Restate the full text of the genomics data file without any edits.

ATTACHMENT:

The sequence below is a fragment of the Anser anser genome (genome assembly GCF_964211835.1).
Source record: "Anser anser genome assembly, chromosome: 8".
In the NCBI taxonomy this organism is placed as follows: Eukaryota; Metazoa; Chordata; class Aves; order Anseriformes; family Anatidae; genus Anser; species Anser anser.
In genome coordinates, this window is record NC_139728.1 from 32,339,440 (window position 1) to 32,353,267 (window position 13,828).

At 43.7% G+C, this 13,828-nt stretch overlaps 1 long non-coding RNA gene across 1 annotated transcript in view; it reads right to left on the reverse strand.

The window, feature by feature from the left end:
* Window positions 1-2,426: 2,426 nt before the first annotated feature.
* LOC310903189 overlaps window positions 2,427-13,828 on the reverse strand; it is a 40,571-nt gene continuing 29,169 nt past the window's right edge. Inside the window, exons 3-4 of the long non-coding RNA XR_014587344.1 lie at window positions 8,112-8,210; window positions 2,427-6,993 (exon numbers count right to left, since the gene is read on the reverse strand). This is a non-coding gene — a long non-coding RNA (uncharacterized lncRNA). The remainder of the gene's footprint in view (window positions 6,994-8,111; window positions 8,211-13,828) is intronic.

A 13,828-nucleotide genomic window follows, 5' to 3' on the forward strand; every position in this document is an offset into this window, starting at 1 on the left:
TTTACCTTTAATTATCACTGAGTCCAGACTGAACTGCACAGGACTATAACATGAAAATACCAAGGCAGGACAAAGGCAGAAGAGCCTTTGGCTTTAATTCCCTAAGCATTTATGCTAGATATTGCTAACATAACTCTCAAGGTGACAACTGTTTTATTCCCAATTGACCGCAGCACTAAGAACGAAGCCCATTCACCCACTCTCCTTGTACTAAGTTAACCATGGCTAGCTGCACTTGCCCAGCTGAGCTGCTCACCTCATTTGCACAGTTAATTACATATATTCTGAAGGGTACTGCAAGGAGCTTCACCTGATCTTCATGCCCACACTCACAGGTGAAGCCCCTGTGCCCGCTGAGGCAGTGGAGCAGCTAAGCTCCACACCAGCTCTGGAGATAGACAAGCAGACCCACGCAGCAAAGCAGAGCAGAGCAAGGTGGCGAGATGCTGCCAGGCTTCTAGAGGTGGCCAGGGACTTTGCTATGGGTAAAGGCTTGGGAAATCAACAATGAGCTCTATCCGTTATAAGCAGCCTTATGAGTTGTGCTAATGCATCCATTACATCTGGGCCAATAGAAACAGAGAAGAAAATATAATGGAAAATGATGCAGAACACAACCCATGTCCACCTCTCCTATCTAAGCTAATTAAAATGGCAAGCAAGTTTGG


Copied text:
The sequence below is a fragment of the Anser anser genome (genome assembly GCF_964211835.1).
Source record: "Anser anser genome assembly, chromosome: 8".
In the NCBI taxonomy this organism is placed as follows: Eukaryota; Metazoa; Chordata; class Aves; order Anseriformes; family Anatidae; genus Anser; species Anser anser.
In genome coordinates, this window is record NC_139728.1 from 32,339,440 (window position 1) to 32,353,267 (window position 13,828).

At 43.7% G+C, this 13,828-nt stretch overlaps 1 long non-coding RNA gene across 1 annotated transcript in view; it reads right to left on the reverse strand.

The window, feature by feature from the left end:
* Window positions 1-2,426: 2,426 nt before the first annotated feature.
* LOC310903189 overlaps window positions 2,427-13,828 on the reverse strand; it is a 40,571-nt gene continuing 29,169 nt past the window's right edge. Inside the window, exons 3-4 of the long non-coding RNA XR_014587344.1 lie at window positions 8,112-8,210; window positions 2,427-6,993 (exon numbers count right to left, since the gene is read on the reverse strand). This is a non-coding gene — a long non-coding RNA (uncharacterized lncRNA). The remainder of the gene's footprint in view (window positions 6,994-8,111; window positions 8,211-13,828) is intronic.

A 13,828-nucleotide genomic window follows, 5' to 3' on the forward strand; every position in this document is an offset into this window, starting at 1 on the left:
TTTACCTTTAATTATCACTGAGTCCAGACTGAACTGCACAGGACTATAACATGAAAATACCAAGGCAGGACAAAGGCAGAAGAGCCTTTGGCTTTAATTCCCTAAGCATTTATGCTAGATATTGCTAACATAACTCTCAAGGTGACAACTGTTTTATTCCCAATTGACCGCAGCACTAAGAACGAAGCCCATTCACCCACTCTCCTTGTACTAAGTTAACCATGGCTAGCTGCACTTGCCCAGCTGAGCTGCTCACCTCATTTGCACAGTTAATTACATATATTCTGAAGGGTACTGCAAGGAGCTTCACCTGATCTTCATGCCCACACTCACAGGTGAAGCCCCTGTGCCCGCTGAGGCAGTGGAGCAGCTAAGCTCCACACCAGCTCTGGAGATAGACAAGCAGACCCACGCAGCAAAGCAGAGCAGAGCAAGGTGGCGAGATGCTGCCAGGCTTCTAGAGGTGGCCAGGGACTTTGCTATGGGTAAAGGCTTGGGAAATCAACAATGAGCTCTATCCGTTATAAGCAGCCTTATGAGTTGTGCTAATGCATCCATTACATCTGGGCCAATAGAAACAGAGAAGAAAATATAATGGAAAATGATGCAGAACACAACCCATGTCCACCTCTCCTATCTAAGCTAATTAAAATGGCAAGCAAGTTTGG